Guide to Cheese Types
Wisconsin Cheese - Cheese Guide
June 12, 2019 | By Dave Mattingly
Wisconsin Cheese, made in America's Dairyland in the central US, has roots in prehistoric events. The most recent Ice Ages cut glaciers through the present day state of Wisconsin. As the mountains of ice receded, rolling hills and fertile fields were carved into the land. Fast forward to the 19th century when European immigrants settled the American Midwest. They found that the climate and geography of Wisconsin was favorable for farming, so crops were grown such as wheat, hops and other grains. Dairy farming soon followed, and in order to preserve excess milk of their herds, farmers began making cheese.
By the mid 1800s the Wisconsin Cheese industry began to take shape. In 1841, Wisconsin's first cottage industry cheese factory was established by Mrs. Anne Pickett using milk from her neighbors' cows. Prior to 1850 Cheddar was the most common cheese produced in the US, and as Wisconsin's cheese industry took root, Cheddar became the main variety produced. By 1872, procedures were established to market Wisconsin Cheese to other states, and in 1890 the University of Wisconsin developed the first milkfat tests which are still in use today. By 1922, 2,800 cheese factories existed in Wisconsin. Many immigrant cheesemakers representing almost every country in Europe chose Wisconsin as their home. They employed traditional recipes and methods of producing cheese form their old country such as Mozzarella and Provolone from Italy, Cheddar from England, Gouda and Edam from Holland, and Brie and Camembert from France.
Today, over 12,000 dairy farms and approximately 120 Wisconsin Cheese plants produce an astounding 2.6 billion pounds of Wisconsin Cheese per year, representing over 25% of the total domestic US cheese production. Wisconsin has more licensed cheesemakers than any other state thanks to the University of Wisconsin's Master Cheesemaking Program, established in 1994 which offers the only advanced cheesemaking training available outside of Europe.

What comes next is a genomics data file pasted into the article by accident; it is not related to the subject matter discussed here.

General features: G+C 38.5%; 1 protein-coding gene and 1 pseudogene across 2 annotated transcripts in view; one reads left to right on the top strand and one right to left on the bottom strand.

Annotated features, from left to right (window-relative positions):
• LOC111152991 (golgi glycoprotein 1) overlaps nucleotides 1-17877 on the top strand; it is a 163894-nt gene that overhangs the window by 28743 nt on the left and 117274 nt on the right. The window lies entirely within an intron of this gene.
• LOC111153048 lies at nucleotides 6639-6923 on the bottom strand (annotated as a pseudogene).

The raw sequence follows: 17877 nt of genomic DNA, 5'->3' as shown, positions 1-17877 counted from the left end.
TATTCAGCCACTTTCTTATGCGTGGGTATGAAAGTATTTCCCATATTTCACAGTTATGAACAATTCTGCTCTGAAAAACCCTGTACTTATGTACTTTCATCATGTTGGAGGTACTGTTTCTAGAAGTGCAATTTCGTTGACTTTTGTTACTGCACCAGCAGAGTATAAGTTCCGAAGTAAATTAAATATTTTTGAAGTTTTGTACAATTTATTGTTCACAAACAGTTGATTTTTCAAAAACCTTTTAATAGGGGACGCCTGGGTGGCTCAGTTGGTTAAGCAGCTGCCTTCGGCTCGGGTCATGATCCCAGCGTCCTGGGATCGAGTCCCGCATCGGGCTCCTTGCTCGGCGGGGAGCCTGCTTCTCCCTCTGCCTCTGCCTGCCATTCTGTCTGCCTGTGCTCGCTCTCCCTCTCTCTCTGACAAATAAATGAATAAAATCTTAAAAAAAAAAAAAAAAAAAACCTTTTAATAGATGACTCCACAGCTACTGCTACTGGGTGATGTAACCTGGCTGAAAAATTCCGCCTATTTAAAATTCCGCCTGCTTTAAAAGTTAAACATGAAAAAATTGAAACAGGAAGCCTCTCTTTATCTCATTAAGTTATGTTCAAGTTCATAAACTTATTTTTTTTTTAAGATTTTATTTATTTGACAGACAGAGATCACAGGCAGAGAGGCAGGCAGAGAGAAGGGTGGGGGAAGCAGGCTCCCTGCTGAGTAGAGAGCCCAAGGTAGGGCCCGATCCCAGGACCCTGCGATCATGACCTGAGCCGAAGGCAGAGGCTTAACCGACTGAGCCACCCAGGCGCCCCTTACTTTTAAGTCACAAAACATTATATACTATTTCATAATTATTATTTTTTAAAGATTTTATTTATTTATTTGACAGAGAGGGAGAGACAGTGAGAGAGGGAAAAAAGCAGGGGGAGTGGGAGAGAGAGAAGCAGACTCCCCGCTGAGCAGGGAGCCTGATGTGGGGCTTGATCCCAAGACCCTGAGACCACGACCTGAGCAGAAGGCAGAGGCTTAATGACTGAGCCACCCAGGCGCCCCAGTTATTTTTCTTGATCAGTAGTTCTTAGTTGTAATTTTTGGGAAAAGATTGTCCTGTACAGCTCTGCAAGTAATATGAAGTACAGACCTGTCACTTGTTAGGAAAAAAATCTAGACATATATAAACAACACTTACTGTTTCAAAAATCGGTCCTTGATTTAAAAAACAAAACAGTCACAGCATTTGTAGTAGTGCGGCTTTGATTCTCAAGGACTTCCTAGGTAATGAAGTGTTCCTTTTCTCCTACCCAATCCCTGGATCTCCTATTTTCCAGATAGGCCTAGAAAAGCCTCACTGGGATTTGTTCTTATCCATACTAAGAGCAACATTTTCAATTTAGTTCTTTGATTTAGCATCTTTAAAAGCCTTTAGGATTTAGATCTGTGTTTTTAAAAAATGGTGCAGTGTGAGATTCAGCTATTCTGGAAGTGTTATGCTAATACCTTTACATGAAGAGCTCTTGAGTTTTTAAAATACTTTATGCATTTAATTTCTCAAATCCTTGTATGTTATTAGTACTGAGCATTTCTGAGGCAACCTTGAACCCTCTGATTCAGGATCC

Types of Wisconsin Cheese
Aged Cheddar: Most Wisconsin cheesemakers produce a cheddar along with the rest of their line. One notable producer is Widmer's Cheese Cellars of Theresa, Wisconsin. Handcrafted in small batches, Widmer's Cheddar is rich, nutty and sharp with intense and complex flavors. Joe Widmer is the company's 3rd generation cheesemaker and is a Wisconsin Master Cheesemaker having completed a rigorous three year training program twice. Widmer's ages their cheddars anywhere from 1 to 10 years, becoming more granular and crunchy as it ages.
Beer Kaese: A product of Monroe, Wisconsin, Beer Kaese (German for beer cheese) is a surface-ripened German-style version of Brick cheese. Pungent, earthy and slightly tangy, Beer Kaese is reminiscent of Limburger, Brick, and Liederkranz.
Brick Cheese: The oldest original cheese from the US and a Wisconsin original, Brick Cheese is produced by Widmer's Cheese and the Chalet Cheese Cooperative, owned and operated by 29 members who specialize in the production of Brick, Limburger and Baby Swiss cheeses. Brick cheese, so named because it was originally pressed by placing it beneath heavy bricks, is a surface ripened cheese that is mild and sweet when young and is pungent and tangy when aged.
Buttermilk Blue: Buttermilk Blue is a creamy blue cheese made from the highest quality milk of Jersey and Holstein cows. Cured at least two months, Buttermilk Blue is creamy and tangy with a clean, sweet finish. This exquisite award-winning blue cheese is gluten-free and proof that not all great blue cheese originates outside of the US.
Country Castle Limburger: Produced by the Chalet Cheese Cooperative, Country Castle Limburger is the only authentic Limburger cheese produced in the US. This Limburger is a semi-soft surface-ripened cow’s milk cheese with a pungent aroma. Country Castle Limburger pairs perfectly with a slice of rye bread and a slice of onion.
Carr Valley Originals: The Carr Valley Cheese Company was established in 1902. This company is famous for creating numerous original cheese recipes, as well as making some excellent traditional Wisconsin cheeses like Cheddar as well. Their award-winning Cocoa Cardona is made from 100% goat's milk, then rubbed with cocoa prior to aging. With its cocoa-colored rind, Cocoa Cardona's subdued chocolate flavor is balanced by the tanginess of the cheese.
Wisconsin Cheese Facts
- Wisconsin is the #1 cheese producing state in the US, producing over 25% over the country's cheese.
- Wisconsin produces the following percentages of total US production: 67% Muenster, 43% Brick Cheese, 26% Cheddar and 25% Mozzarella.
- Wisconsin has more licensed cheesemakers than any other state – approximately 1,300.
- Wisconsin has the strictest standards in the country for cheese and dairy product quality.
- Wisconsin is the top ranked producer in the US for Cheddar, American, Mozzarella, Brick, Muenster and Limburger cheeses.
- The term "cheesehead" is used to describe a person from Wisconsin, and the high volume of cheese produced in the state.